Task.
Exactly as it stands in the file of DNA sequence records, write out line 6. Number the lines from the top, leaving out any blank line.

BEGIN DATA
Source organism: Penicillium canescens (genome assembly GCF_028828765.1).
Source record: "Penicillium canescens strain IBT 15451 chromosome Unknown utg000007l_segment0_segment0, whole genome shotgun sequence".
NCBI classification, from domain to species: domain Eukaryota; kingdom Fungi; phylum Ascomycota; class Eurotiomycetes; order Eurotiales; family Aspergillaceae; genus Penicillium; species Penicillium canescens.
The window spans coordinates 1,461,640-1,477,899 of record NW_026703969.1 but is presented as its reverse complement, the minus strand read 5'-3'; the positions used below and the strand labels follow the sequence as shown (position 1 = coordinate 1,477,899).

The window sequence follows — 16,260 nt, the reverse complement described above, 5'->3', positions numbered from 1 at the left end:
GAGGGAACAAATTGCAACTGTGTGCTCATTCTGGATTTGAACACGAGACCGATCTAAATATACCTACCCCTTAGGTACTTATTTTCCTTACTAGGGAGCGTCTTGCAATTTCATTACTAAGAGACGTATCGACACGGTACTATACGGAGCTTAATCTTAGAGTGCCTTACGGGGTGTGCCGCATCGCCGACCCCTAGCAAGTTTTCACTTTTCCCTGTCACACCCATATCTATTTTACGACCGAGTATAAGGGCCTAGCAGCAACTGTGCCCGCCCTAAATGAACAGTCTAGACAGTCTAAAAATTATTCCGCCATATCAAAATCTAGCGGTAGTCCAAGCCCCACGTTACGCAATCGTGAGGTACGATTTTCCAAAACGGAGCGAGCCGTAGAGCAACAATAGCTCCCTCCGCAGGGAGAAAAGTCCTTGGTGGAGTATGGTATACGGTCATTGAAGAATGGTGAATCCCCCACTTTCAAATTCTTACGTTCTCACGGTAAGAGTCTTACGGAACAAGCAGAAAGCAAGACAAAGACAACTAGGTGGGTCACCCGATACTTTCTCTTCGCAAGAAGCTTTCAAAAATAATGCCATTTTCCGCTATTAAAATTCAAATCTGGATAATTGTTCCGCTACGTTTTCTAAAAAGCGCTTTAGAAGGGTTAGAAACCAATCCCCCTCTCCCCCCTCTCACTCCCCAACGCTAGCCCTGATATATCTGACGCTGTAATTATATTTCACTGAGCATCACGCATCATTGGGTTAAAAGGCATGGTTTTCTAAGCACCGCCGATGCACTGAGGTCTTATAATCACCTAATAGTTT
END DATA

GAGGGAACAAATTGCAACTGTGTGCTCATTCTGGATTTGAACACGAGACCGATCTAAATATACCTACCCCTTAGGTACTTATTTTCCTTACTAGGGAGCGTCTTGCAATTTCATTACTAAGAGACGTATCGACACGGTACTATACGGAGCTTAATCTTAGAGTGCCTTACGGGGTGTGCCGCATCGCCGACCCCTAGCAAGTTTTCACTTTTCCCTGTCACACCCATATCTATTTTACGACCGAGTATAAGGGCCTAGCAGCAACTGTGCCCGCCCTAAATGAACAGTCTAGACAGTCTAAAAATTATTCCGCCATATCAAAATCTAGCGGTAGTCCAAGCCCCACGTTACGCAATCGTGAGGTACGATTTTCCAAAACGGAGCGAGCCGTAGAGCAACAATAGCTCCCTCCGCAGGGAGAAAAGTCCTTGGTGGAGTATGGTATACGGTCATTGAAGAATGGTGAATCCCCCACTTTCAAATTCTTACGTTCTCACGGTAAGAGTCTTACGGAACAAGCAGAAAGCAAGACAAAGACAACTAGGTGGGTCACCCGATACTTTCTCTTCGCAAGAAGCTTTCAAAAATAATGCCATTTTCCGCTATTAAAATTCAAATCTGGATAATTGTTCCGCTACGTTTTCTAAAAAGCGCTTTAGAAGGGTTAGAAACCAATCCCCCTCTCCCCCCTCTCACTCCCCAACGCTAGCCCTGATATATCTGACGCTGTAATTATATTTCACTGAGCATCACGCATCATTGGGTTAAAAGGCATGGTTTTCTAAGCACCGCCGATGCACTGAGGTCTTATAATCACCTAATAGTTT